A metaphorical journey across seven valleys and seven mountain ranges, it is a do-it-yourself guide for anyone who is seeking greater meaning in life. A companion for each step of the way, the book assists readers to ask the right questions and provides tools to help.  He comments: "While it is impossible to know life's ultimate destination and what the future will bring, this book shows that it is possible to make a difference, contributing to change within your own life, the lives of those around you, and the planet as a whole."

Arthur Dahl is one of the founders of the International Environment Forum (, a Bahá'í-inspired scientific organization for environment and sustainability, with members in 75 countries that networks its members and others largely over the Internet, which is more environmentally responsible. Its conferences are all over the world, but are mostly intended to contribute scientific and ethical perspectives to important discourses in society, whether at the United Nations, where it is accredited as a scientific/technological organisation, or in partnership with other organisations and events. With modern media, the impact of international events can spread far beyond the event itself.

What does being a Bahá'í mean to him? "The teachings of the Bahá'í Faith include unity of science and religion, which I have tried to live in my career as a scientist and Bahá'í. We feel that our highest purpose as human beings is to refine our characters with spiritual qualities and to contribute to the advancement of society, two aims which are best achieved through being of service to others, whether in our own local communities, our nations, or for the planet as a whole. I have spent much of my career living on islands and assisting small island developing states, and the beautiful diversity that island countries contribute to world society must be treasured and preserved. I am presently trying to contribute to global thinking on the need for stronger international governance through a reformed United Nations system, since this also reflects Bahá'í teachings on the unity of the whole human family in building a world civilisation."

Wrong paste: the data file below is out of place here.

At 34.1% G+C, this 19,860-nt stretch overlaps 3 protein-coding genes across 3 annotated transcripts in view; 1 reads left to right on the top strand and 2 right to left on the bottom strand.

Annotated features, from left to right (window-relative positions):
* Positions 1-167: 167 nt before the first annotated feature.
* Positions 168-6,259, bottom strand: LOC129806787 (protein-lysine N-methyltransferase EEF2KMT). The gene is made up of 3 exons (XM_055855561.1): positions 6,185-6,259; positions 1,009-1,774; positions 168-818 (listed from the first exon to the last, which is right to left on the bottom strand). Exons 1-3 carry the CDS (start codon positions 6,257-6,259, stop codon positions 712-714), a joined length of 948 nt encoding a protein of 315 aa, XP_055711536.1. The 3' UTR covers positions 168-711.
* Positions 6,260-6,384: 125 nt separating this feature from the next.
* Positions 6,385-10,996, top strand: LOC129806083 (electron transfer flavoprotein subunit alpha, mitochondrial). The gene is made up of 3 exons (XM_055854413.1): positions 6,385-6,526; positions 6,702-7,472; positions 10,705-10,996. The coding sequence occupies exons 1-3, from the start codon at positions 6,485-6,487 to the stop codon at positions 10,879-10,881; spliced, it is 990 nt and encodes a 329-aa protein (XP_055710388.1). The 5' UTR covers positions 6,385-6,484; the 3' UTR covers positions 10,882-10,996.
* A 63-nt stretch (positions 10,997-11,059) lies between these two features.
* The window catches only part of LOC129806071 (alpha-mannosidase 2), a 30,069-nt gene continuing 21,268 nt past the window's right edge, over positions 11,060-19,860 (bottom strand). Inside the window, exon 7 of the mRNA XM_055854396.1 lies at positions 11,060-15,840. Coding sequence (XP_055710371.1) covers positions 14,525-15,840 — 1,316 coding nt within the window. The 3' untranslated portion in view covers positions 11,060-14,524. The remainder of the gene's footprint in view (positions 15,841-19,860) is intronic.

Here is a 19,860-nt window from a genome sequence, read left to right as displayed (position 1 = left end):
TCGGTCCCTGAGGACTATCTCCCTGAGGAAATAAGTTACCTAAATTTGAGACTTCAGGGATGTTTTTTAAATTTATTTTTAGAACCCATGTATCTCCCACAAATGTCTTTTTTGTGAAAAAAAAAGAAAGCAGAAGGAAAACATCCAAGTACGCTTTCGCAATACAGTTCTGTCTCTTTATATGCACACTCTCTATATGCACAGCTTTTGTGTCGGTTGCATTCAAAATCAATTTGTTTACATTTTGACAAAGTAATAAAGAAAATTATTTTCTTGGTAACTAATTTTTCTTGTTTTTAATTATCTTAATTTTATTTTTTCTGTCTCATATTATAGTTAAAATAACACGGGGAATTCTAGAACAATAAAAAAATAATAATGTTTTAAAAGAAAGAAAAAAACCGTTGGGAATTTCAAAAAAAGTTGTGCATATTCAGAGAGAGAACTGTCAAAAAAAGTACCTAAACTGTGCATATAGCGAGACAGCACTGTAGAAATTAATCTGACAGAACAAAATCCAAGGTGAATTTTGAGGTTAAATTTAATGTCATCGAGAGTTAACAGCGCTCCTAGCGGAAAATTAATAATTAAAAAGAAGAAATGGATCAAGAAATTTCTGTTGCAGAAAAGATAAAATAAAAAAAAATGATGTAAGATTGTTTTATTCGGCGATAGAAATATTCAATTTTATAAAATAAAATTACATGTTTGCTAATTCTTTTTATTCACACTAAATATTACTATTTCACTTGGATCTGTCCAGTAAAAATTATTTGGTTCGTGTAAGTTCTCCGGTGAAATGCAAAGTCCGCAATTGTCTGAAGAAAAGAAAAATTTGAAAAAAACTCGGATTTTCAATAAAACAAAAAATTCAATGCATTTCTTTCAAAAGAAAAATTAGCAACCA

Dr Arthur Dahl will be speaking on Friday, 18th October at 18:30 at Hilltop Gardens on The Importance of Youth in Society Today. He will also be speaking on the Environmental and Sustainability Challenges of Small Islands at the University of Malta and MCAST, and on Saturday 19 October at the Malta Foundation for the Well-being of Society on the Sustainable Development Goals as Guides to Practical Action.